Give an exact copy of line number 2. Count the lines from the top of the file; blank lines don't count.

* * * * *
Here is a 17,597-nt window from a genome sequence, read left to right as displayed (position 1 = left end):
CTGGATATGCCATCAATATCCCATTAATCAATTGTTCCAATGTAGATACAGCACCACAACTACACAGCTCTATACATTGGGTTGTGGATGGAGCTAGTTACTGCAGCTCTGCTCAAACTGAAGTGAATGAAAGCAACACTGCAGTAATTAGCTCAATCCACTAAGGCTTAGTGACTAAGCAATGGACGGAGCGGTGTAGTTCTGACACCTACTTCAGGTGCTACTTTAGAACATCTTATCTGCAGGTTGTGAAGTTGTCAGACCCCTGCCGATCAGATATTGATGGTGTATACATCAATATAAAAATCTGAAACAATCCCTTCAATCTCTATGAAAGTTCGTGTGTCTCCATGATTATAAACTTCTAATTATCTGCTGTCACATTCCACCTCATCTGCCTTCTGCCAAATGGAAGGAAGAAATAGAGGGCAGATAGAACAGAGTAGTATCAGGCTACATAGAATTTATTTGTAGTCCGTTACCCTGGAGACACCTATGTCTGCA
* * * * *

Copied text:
CTGGATATGCCATCAATATCCCATTAATCAATTGTTCCAATGTAGATACAGCACCACAACTACACAGCTCTATACATTGGGTTGTGGATGGAGCTAGTTACTGCAGCTCTGCTCAAACTGAAGTGAATGAAAGCAACACTGCAGTAATTAGCTCAATCCACTAAGGCTTAGTGACTAAGCAATGGACGGAGCGGTGTAGTTCTGACACCTACTTCAGGTGCTACTTTAGAACATCTTATCTGCAGGTTGTGAAGTTGTCAGACCCCTGCCGATCAGATATTGATGGTGTATACATCAATATAAAAATCTGAAACAATCCCTTCAATCTCTATGAAAGTTCGTGTGTCTCCATGATTATAAACTTCTAATTATCTGCTGTCACATTCCACCTCATCTGCCTTCTGCCAAATGGAAGGAAGAAATAGAGGGCAGATAGAACAGAGTAGTATCAGGCTACATAGAATTTATTTGTAGTCCGTTACCCTGGAGACACCTATGTCTGCA